X-ray diffraction (XRD) studies on the annealed samples were performed using monochromatic CuKα1 radiation. The morphology and structure studies of the ZnO microspheres were carried out using scanning electron microscope (SEM-Nano Nova) with an acceleration voltage of 10kV. Energy-dispersive microanalysis (EDX, Oxford instrument) was also performed on a single ZnO microsphere. The µ-PL and Raman measurements were carried out using a Horiba Jobin Yvon HR-800 UV setup with an excitation source of a He-Cd laser (325 nm line). For the µ-PL measurement, the excitation laser was focused onto single ZnO microspheres using a 40X UV objective (Thorlabs), and a similar objective was used to collect the scattered light from the microspheres into the detector. All of the PL data were recorded with liquid-nitrogen cooled silicon CCD detector through a grating of 2400 grooves mm−1 in the backscattering geometry. A 500µm confocal pinhole was used to obtain high resolution Raman spectra. All the optical measurements were performed at room temperature.
3. Theoretical analysis
Theoretical calculations are performed to estimate resonance wavelengths of WGMs in ZnO microspheres with various diameters. To simplify the problem, we first solve the transcendental equations of cavity modes in a dielectric sphere surrounded by an ambient environment , assuming that the WGMs of interest are not perturbed much due to the broken spherical symmetry from the Si substrate:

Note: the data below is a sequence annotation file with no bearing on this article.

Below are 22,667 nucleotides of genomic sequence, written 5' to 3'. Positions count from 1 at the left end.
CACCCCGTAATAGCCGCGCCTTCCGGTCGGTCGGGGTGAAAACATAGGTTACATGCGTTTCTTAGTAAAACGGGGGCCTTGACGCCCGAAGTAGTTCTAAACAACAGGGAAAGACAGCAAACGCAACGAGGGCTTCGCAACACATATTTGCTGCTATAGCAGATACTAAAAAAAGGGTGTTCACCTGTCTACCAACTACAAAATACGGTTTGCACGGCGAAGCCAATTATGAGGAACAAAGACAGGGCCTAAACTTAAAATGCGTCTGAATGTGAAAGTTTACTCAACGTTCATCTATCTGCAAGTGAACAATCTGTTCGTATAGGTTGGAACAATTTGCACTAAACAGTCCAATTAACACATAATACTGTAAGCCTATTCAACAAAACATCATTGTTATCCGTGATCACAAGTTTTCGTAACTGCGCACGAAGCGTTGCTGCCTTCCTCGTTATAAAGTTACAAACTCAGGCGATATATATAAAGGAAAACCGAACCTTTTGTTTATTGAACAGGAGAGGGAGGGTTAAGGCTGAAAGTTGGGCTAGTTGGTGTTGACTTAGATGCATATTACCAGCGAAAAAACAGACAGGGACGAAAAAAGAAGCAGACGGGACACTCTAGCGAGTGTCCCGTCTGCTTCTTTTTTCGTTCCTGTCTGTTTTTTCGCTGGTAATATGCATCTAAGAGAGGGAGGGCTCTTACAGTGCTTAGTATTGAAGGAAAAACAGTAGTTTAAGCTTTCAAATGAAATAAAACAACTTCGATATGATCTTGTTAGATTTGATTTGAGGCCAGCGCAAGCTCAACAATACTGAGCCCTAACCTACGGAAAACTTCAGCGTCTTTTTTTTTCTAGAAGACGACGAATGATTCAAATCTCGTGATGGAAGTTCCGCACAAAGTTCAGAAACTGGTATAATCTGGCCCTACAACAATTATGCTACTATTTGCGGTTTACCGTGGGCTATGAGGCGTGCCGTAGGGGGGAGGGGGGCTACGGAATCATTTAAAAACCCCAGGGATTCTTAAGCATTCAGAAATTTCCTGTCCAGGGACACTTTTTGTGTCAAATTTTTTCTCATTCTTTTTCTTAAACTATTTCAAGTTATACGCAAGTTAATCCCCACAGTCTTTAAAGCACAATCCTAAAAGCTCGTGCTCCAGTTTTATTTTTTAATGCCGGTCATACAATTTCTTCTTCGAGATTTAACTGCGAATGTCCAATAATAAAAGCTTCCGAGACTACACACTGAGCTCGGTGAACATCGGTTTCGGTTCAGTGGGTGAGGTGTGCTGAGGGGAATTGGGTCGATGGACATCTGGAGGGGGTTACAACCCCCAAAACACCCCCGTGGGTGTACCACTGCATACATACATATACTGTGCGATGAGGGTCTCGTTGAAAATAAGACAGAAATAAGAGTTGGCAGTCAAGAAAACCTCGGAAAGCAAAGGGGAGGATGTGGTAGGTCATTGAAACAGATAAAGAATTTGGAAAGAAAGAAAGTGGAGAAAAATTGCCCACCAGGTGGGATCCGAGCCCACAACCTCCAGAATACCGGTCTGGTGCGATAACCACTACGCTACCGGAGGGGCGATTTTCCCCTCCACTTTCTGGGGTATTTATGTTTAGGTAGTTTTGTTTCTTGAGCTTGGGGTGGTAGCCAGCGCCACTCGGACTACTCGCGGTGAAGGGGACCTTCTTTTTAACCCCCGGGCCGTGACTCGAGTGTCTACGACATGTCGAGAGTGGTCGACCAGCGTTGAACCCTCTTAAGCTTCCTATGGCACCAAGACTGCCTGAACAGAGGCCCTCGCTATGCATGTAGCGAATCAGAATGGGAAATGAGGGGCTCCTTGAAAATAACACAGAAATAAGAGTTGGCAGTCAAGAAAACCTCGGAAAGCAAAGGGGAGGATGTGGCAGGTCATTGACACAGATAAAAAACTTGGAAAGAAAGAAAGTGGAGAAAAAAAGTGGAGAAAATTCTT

We focus on the fundamental TEr WGMs for each l (the least radially oscillatory modes confined near the equator for b = 0) since they are more likely to be longer-lived than other WGMs. The solutions to Eq. (1) for fundamental TEr WGMs are denoted as kR = xl ≡2πR/λl, where λl is a complex wavelength, and its real part Re[λl] represents the resonance wavelength. The characteristic values xl are first estimated with the asymptotic expansion of Bessel function, which is close to the exact value if the mode number l is sufficiently large . These estimations are then used as the initial guesses for iterations of Eq. (1) based on Newton-Raphson method. The dispersion is taken into account during iterations of xl through Re[λl], from which the wavelength-dependent refractive index n of bulk ZnO is set . The procedure leads to a series of resonance wavelengths Re[λl] as a function of mode number l.
These estimated wavelengths, nevertheless, cannot often match the experimental peak wavelengths well. Inaccurate mode spacings, missing resonances, and hence failures of one-to-one assignments between theory and experiment do occur. The uncertainty of material and structure parameters is expected to be the origin of mismatches. To make a sensible comparison, we need to (i) choose an indicator function to quantify the deviation, (ii) correctly assign mode numbers l to experimental resonances, and (iii) specify the origin of deviations. The diameter D of a microsphere is independent of WGM resonances and can be accurately obtained from SEM images. Therefore, we adopt this quantity as the indicator. Theoretically, the diameter is related to the characteristic value xl as